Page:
A gargantuan 44,377 pages

Amy Powell

Amy Powell is Librarian for Children and Young in Telford

and is the West Midlands CKG Judge.

As a second year judge I desperately tried to continue the pace of my reading as soon as the winners for 2017 were announced, with the aim of familiarising myself with as many eligible titles as possible before nominations even opened.  I was so glad that I had taken this approach when a mammoth 121 books were nominated for the 2018 Carnegie Medal and 116 for the 2018 Kate Greenaway medal.

Meaning in total 237 books were been nominated for 2018, that’s a gargantuan 44,377 pages!  To read all of these books in such a short amount of time, with Christmas in the middle, is a huge challenge- needless to say I found myself reading every spare waking moment!

Now we have our amazing shortlist it’s time to reread each title that has reached this stage and add to the huge amount of notes on each, to make that all important decision of which books are going to be the 2018 winners!!


Amy P

Me with my reading piles of nominations for both the Carnegie and the Kate Greenaway Medals 2018!

Welcome to CKG 2018!

Jake Hope 

Jake Hope is a Reading Development and Children’s Book Consultant, and is Chair of Judges for CKG 2018.


After the excitement of this year’s nominations and the announcement of the longlist in February, we’re finally at the stage where the shortlist has been decided. This is always a favourite part of the awards, it’s the stage when others are able to read alongside the judges, bringing their own thoughts, ideas and experiences to the characters, themes and stories in each of the books. An open book is a portal to different worlds and ways of thinking and it’s at this stage when they are being devoured and deliberated upon by so many readers that the books begin to take on a life of their own… This is the point when lively discussions and debates begin, when across the country and indeed the globe, people start engaging in creative activities thinking about their own reactions and responses to the writing and illustration they have been encountering. All of this energy and activity builds up to an enormous crescendo in the final stages where the awards themselves are decided and announced.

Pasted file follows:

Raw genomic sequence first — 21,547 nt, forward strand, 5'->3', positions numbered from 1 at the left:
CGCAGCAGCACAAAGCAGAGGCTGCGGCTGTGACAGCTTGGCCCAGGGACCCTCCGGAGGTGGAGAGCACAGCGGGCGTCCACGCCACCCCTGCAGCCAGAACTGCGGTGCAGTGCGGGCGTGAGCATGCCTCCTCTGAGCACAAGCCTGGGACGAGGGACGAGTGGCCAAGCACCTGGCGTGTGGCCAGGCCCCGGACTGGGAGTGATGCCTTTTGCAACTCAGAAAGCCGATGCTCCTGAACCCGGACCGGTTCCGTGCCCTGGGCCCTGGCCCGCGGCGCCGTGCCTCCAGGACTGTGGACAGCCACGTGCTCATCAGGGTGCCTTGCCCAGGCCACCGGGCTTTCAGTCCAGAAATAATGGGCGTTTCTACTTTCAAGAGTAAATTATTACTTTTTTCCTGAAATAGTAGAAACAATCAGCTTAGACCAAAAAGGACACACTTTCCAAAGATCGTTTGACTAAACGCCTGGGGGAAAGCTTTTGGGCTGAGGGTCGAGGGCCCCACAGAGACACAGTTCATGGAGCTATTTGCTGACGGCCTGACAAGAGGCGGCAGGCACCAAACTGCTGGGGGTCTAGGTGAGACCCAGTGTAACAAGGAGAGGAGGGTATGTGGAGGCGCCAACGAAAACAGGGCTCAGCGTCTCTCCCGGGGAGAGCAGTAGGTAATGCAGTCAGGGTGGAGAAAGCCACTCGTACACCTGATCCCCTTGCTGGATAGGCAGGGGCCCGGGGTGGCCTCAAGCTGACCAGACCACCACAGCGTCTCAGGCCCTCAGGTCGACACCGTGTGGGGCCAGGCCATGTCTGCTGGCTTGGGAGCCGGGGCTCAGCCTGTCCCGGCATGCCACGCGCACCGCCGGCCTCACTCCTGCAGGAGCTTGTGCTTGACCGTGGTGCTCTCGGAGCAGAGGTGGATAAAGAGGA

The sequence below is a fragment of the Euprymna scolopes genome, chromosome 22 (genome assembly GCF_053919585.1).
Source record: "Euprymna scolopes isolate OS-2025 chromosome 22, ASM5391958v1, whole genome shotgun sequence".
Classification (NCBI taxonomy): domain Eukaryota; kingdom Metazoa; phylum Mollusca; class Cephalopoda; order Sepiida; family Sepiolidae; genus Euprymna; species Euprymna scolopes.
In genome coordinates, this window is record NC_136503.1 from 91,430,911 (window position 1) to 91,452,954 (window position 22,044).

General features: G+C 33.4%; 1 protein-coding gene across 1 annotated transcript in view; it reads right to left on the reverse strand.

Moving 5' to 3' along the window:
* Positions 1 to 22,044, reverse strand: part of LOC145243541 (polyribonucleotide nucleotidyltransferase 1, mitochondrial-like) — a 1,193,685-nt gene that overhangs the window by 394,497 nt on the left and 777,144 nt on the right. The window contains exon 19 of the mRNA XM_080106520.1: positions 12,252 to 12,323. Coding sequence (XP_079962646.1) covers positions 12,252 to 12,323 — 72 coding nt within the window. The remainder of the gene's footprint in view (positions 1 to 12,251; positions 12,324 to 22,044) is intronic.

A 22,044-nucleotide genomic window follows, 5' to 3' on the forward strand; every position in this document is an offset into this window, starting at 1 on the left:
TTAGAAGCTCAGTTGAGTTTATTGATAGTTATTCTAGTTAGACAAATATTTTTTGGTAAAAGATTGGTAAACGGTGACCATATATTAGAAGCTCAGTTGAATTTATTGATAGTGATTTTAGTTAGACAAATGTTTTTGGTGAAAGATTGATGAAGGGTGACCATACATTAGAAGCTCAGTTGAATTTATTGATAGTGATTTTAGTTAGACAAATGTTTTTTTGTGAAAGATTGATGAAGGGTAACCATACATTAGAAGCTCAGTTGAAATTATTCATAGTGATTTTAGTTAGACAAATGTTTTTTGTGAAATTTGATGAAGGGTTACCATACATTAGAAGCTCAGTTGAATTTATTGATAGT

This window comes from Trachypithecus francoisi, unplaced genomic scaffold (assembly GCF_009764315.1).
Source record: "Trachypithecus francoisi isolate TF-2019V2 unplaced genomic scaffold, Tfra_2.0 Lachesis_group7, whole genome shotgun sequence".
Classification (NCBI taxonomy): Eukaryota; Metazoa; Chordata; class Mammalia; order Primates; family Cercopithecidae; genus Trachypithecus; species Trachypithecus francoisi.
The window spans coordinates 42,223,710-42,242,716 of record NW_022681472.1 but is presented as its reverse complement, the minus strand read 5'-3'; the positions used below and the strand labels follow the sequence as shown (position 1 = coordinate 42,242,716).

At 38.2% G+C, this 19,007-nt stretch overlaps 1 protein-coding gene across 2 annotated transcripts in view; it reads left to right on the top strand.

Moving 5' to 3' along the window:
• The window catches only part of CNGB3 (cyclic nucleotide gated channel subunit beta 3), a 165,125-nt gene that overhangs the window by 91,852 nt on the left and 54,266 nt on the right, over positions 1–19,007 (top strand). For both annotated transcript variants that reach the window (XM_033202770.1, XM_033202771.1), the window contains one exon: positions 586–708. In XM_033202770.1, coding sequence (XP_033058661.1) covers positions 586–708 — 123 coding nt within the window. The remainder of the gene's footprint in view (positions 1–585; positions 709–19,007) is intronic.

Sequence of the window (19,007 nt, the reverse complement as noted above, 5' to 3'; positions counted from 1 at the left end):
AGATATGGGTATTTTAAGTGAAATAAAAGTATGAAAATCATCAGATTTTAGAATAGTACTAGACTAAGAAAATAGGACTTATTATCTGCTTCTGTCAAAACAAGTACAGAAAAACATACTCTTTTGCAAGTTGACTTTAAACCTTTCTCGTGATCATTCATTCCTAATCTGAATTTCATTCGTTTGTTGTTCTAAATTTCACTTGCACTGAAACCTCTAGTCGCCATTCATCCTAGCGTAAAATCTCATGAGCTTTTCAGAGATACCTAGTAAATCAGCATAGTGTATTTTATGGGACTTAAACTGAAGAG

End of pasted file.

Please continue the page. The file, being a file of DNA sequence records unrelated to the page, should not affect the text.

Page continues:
Regardless of interests or age, there is something to enchant and enthrall all readers on this year’s shortlist. From fiction set in the past, to stories of the present, from real life to fantasies, from factual books about the world around us to richly imagined representations of the emotions and experiences familiar to children and young people from their everyday, the range of themes, styles and forms makes for a particularly vibrant and varied selection.

There’s always a sense of ownership in having read and thought around the shortlists in the lead up to the announcement of the winners. This makes the process feel all the more special and personal and there’s real pride in contemplating winners from a year where you’ve read and ruminated upon the shortlist. What a history and pedigree the CILIP Carnegie and Kate Greenaway Medals hold too, stretching back for 81 and 61 years respectively! They form a roll-call for some of the greatest and most innovative writing and illustration this country has known.

Like dinosaur footprints of yesteryear, they show a journey through different stages and states of our cultural history, their impressions provide the shape of society’s views on childhood, on education, on learning and what it is to think and to feel. They shine a light upon the books that, as critic and author Italo Calvino put it, never finish saying what they have to say, stories that, whether composed of words or pictures, help us to better understand who we are and the world that we inhabit. Join with us in reading this exceptional and varied collection of books, feed in your ideas and views and let’s make this one of the most impressive, inclusive and immersive experiences around reading!